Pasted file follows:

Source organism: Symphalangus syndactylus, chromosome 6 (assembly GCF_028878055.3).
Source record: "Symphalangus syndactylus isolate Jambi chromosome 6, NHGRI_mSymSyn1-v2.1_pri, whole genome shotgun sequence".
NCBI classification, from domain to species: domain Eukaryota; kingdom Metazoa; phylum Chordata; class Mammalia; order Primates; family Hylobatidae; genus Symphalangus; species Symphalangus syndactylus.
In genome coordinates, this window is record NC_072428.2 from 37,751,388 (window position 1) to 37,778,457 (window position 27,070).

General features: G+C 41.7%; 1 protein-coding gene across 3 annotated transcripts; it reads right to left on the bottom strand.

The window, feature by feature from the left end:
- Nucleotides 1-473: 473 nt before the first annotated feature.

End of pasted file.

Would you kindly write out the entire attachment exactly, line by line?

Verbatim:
Source organism: Symphalangus syndactylus, chromosome 6 (assembly GCF_028878055.3).
Source record: "Symphalangus syndactylus isolate Jambi chromosome 6, NHGRI_mSymSyn1-v2.1_pri, whole genome shotgun sequence".
NCBI classification, from domain to species: domain Eukaryota; kingdom Metazoa; phylum Chordata; class Mammalia; order Primates; family Hylobatidae; genus Symphalangus; species Symphalangus syndactylus.
In genome coordinates, this window is record NC_072428.2 from 37,751,388 (window position 1) to 37,778,457 (window position 27,070).

General features: G+C 41.7%; 1 protein-coding gene across 3 annotated transcripts; it reads right to left on the bottom strand.

The window, feature by feature from the left end:
- Nucleotides 1-473: 473 nt before the first annotated feature.